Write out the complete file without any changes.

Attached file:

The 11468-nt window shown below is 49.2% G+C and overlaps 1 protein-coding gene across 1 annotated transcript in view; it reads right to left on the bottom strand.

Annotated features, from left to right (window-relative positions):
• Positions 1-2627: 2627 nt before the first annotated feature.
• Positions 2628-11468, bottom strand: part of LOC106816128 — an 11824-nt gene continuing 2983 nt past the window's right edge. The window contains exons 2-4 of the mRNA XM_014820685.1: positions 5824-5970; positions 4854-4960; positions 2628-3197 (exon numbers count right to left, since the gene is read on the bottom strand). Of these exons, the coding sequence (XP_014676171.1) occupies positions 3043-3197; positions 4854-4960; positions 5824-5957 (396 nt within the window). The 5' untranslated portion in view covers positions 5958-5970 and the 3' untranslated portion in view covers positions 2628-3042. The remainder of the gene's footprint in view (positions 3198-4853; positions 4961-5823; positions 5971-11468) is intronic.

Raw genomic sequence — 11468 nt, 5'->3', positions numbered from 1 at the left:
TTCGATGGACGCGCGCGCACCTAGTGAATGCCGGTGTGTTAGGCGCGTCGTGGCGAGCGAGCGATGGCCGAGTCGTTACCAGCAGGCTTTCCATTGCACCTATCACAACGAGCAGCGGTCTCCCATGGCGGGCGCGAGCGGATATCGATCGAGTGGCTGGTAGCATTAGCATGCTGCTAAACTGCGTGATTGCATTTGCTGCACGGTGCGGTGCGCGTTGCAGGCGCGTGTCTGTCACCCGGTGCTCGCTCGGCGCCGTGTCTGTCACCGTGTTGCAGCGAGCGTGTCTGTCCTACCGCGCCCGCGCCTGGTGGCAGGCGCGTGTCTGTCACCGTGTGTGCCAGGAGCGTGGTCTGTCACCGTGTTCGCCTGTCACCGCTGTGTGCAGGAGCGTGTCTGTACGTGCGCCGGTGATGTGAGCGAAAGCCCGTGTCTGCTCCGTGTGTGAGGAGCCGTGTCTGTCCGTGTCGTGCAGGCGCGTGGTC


The 11468-nt window shown below is 49.2% G+C and overlaps 1 protein-coding gene across 1 annotated transcript in view; it reads right to left on the bottom strand.

Annotated features, from left to right (window-relative positions):
• Positions 1-2627: 2627 nt before the first annotated feature.
• Positions 2628-11468, bottom strand: part of LOC106816128 — an 11824-nt gene continuing 2983 nt past the window's right edge. The window contains exons 2-4 of the mRNA XM_014820685.1: positions 5824-5970; positions 4854-4960; positions 2628-3197 (exon numbers count right to left, since the gene is read on the bottom strand). Of these exons, the coding sequence (XP_014676171.1) occupies positions 3043-3197; positions 4854-4960; positions 5824-5957 (396 nt within the window). The 5' untranslated portion in view covers positions 5958-5970 and the 3' untranslated portion in view covers positions 2628-3042. The remainder of the gene's footprint in view (positions 3198-4853; positions 4961-5823; positions 5971-11468) is intronic.

Raw genomic sequence — 11468 nt, 5'->3', positions numbered from 1 at the left:
TTCGATGGACGCGCGCGCACCTAGTGAATGCCGGTGTGTTAGGCGCGTCGTGGCGAGCGAGCGATGGCCGAGTCGTTACCAGCAGGCTTTCCATTGCACCTATCACAACGAGCAGCGGTCTCCCATGGCGGGCGCGAGCGGATATCGATCGAGTGGCTGGTAGCATTAGCATGCTGCTAAACTGCGTGATTGCATTTGCTGCACGGTGCGGTGCGCGTTGCAGGCGCGTGTCTGTCACCCGGTGCTCGCTCGGCGCCGTGTCTGTCACCGTGTTGCAGCGAGCGTGTCTGTCCTACCGCGCCCGCGCCTGGTGGCAGGCGCGTGTCTGTCACCGTGTGTGCCAGGAGCGTGGTCTGTCACCGTGTTCGCCTGTCACCGCTGTGTGCAGGAGCGTGTCTGTACGTGCGCCGGTGATGTGAGCGAAAGCCCGTGTCTGCTCCGTGTGTGAGGAGCCGTGTCTGTCCGTGTCGTGCAGGCGCGTGGTC